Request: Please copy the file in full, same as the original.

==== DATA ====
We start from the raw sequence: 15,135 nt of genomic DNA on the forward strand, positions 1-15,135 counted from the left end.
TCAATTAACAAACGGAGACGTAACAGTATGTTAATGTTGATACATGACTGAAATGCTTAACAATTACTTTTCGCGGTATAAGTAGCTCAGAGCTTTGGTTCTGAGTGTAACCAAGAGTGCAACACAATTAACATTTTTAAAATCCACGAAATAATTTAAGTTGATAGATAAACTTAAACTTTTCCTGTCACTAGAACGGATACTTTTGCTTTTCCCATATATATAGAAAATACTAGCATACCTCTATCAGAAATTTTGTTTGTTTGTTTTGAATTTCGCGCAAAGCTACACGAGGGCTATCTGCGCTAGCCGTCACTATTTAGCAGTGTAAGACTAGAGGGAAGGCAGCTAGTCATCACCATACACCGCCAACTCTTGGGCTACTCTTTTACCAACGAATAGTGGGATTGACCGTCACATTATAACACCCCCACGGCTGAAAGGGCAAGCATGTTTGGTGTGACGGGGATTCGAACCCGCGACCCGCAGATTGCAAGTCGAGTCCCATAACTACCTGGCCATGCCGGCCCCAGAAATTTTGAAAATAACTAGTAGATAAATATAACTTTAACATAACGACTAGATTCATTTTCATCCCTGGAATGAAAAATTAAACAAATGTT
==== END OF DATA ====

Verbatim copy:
We start from the raw sequence: 15,135 nt of genomic DNA on the forward strand, positions 1-15,135 counted from the left end.
TCAATTAACAAACGGAGACGTAACAGTATGTTAATGTTGATACATGACTGAAATGCTTAACAATTACTTTTCGCGGTATAAGTAGCTCAGAGCTTTGGTTCTGAGTGTAACCAAGAGTGCAACACAATTAACATTTTTAAAATCCACGAAATAATTTAAGTTGATAGATAAACTTAAACTTTTCCTGTCACTAGAACGGATACTTTTGCTTTTCCCATATATATAGAAAATACTAGCATACCTCTATCAGAAATTTTGTTTGTTTGTTTTGAATTTCGCGCAAAGCTACACGAGGGCTATCTGCGCTAGCCGTCACTATTTAGCAGTGTAAGACTAGAGGGAAGGCAGCTAGTCATCACCATACACCGCCAACTCTTGGGCTACTCTTTTACCAACGAATAGTGGGATTGACCGTCACATTATAACACCCCCACGGCTGAAAGGGCAAGCATGTTTGGTGTGACGGGGATTCGAACCCGCGACCCGCAGATTGCAAGTCGAGTCCCATAACTACCTGGCCATGCCGGCCCCAGAAATTTTGAAAATAACTAGTAGATAAATATAACTTTAACATAACGACTAGATTCATTTTCATCCCTGGAATGAAAAATTAAACAAATGTT